There are a few flaws with your reasoning.
or example, internet accessible admin portal which even though still requires authentication, it doesn't have IP whitelist nor 2FA.
Consider for a moment why IP whitelisting was ever recommended or why 2FA is being pushed so heavily these days (despite some flaws) if plain authentication is "good enough" to not be a threat. The alternative to plain authentication is nothing, which is not a vulnerability, it's absolute negligence.
I would say it's not vulnerability since one needs valid credentials to actually be able to use the portal.
It's similar to having a gun (admin portal) without bullets (credentials). It's only dangerous if you somehow manage to get bullets.
A gun is only dangerous if it has bullets? That sort of thinking does not instill me with confidence that you should ever own one.
- An unloaded firearm can still be used to rob the liquor store.
- Children wielding toy replicas have been killed by police.
- Many actors have been killed by prop guns loaded with blanks.
Bullets were absent in each of those scenarios. The presence of the gun itself is the threat-- bullets are just an amplifying factor, which is why the courts don't care whether or not you possessed bullets when you commit armed robbery or evasion. All that matters is that a gun--or something that looked like one--was involved in the commission of the crime.
(Possession of bullets becomes more of a consideration in manslaughter/murder cases when assessing intent. Hard to claim someone intended to kill when they were caught with an unloaded firearm. But most computer crimes are about some form of theft.)
Same goes for things like chlorine, ammonia, solvents or gasoline. Just because they only become an immediate danger when combined with each other or a source of ignition does not mean they are "not threats" in isolation.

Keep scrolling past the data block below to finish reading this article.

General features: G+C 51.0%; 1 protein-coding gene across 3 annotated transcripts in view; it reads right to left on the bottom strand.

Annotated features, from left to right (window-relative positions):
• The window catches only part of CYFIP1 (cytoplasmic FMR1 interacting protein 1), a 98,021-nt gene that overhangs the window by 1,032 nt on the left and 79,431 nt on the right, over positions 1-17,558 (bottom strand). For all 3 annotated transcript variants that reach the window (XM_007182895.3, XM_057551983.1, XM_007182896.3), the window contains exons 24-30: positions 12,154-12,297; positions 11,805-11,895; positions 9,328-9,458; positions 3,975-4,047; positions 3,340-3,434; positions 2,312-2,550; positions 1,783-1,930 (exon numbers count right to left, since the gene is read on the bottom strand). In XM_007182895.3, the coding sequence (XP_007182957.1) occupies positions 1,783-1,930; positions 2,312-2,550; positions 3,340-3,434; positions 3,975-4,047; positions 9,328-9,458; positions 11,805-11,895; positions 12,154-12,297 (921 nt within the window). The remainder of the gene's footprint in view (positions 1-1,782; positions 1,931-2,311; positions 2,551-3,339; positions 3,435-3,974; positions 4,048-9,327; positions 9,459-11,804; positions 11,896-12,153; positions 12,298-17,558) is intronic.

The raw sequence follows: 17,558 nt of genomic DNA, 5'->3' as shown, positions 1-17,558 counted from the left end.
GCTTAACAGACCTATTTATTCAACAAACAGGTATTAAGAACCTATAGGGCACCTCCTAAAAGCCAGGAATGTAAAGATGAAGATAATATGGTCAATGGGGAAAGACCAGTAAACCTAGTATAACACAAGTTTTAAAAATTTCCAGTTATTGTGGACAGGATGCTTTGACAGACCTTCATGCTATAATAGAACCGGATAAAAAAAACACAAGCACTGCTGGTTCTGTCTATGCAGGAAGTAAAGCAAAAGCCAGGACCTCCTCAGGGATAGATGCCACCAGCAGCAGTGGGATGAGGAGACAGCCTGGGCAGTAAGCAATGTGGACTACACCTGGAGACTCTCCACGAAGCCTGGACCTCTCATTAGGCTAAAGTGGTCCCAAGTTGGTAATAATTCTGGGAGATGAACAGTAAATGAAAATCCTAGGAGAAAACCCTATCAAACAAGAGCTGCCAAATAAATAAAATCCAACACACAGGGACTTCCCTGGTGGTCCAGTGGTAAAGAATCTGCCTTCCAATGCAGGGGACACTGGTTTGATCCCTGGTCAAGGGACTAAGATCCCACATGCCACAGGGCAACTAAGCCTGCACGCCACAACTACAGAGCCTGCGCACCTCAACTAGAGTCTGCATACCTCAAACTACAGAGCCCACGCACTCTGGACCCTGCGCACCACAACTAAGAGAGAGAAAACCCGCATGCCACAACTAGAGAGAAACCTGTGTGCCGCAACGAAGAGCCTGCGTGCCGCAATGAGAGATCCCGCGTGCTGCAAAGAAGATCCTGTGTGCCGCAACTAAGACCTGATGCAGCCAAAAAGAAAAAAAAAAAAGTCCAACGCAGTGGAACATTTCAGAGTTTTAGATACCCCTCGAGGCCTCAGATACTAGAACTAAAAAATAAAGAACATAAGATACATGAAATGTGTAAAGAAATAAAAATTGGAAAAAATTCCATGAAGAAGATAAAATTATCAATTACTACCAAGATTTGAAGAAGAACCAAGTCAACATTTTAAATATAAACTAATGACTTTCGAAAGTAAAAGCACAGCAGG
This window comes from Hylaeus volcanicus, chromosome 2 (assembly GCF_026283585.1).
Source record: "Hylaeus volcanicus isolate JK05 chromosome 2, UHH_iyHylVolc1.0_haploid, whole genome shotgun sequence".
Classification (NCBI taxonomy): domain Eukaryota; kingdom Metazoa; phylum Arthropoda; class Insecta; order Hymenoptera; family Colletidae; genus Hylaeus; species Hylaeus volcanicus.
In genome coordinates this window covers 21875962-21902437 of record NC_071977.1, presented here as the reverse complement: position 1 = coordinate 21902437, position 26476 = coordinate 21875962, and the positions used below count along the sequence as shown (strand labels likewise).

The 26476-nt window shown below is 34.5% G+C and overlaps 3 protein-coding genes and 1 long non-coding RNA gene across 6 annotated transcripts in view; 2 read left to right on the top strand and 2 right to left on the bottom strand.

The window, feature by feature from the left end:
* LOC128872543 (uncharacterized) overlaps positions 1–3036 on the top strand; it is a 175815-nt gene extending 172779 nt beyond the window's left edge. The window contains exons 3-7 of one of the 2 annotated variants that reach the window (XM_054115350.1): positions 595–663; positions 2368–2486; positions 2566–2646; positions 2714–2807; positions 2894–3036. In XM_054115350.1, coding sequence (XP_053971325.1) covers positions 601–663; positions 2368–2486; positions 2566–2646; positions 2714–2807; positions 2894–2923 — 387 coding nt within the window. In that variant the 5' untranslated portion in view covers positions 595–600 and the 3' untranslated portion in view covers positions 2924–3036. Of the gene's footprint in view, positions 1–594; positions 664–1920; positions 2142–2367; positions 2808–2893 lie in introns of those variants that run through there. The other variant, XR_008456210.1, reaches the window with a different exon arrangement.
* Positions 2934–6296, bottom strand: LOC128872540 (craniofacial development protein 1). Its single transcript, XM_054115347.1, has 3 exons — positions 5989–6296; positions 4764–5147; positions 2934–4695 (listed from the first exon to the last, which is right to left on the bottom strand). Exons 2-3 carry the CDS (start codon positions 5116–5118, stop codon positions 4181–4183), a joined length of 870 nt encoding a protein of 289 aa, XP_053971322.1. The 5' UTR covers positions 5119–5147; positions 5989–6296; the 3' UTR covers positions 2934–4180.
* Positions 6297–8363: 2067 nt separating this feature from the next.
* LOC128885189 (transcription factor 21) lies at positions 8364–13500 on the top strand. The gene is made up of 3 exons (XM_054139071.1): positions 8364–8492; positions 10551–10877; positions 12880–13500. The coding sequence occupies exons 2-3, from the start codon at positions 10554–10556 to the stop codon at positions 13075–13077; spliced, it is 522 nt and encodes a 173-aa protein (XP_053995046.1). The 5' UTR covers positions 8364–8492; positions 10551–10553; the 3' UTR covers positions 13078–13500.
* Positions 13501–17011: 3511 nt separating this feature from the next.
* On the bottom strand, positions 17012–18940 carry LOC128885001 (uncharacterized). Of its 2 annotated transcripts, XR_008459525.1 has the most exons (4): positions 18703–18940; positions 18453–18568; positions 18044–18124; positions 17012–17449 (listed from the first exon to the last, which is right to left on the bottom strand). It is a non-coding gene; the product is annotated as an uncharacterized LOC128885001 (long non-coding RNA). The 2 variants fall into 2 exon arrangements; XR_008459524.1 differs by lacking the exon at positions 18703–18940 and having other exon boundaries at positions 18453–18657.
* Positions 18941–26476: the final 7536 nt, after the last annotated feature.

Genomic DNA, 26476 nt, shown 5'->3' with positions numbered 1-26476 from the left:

Nuclear waste is a better analogy. If you're going to produce it, you'd better figure out how to safely handle it-- because the only way it is not a threat is if you don't create it in the first place.
I guess here, the impact is high but the likelihood would be in relation to how easy is for someone to acquire valid credentials, which in most cases should be very low)
This is also naive. Your scenario here is abstract, but in my professional experience--at an enterprise level, where people should know better--I've seen service accounts with passwords in the common 1000 list or are derived from the company name. User accounts are seldom better.
Can you unerringly account for the fact that your sysadmin is not using the same password for his Grindr account as he is for your production systems?
Besides, knowing the credentials themselves isn't always necessary. You said this is a web portal-- hijacking the session(s) of a user with valid credentials would work just as well and be much easier to pull off.
You can't just assume the risk of credential compromise is low because your users are presumed to be intelligent and do everything right. Even when they are, sometimes things happen that are beyond even their knowledge or control.
An admin portal should be accessible only to administrative users from within the network of the administrating entity. How those controls are implemented is an exercise for that entity but in exposing such an endpoint to the public internet, you are inviting a very different user demographic. It is still a threat in both cases, less so in the former, but in the end splitting hairs over whether this is or is not a threat is arguing semantics and distracts from the real issue.
Your admin portal is an endpoint that can be traversed any number of ways to allow god-tier access to your application. Repeat that to yourself a few times until the implications of it sink in. The fact that it exists at all is a threat. The best you can do is lessen how much of a threat it is by putting up as many roadblocks to unauthorized access as you are willing to support.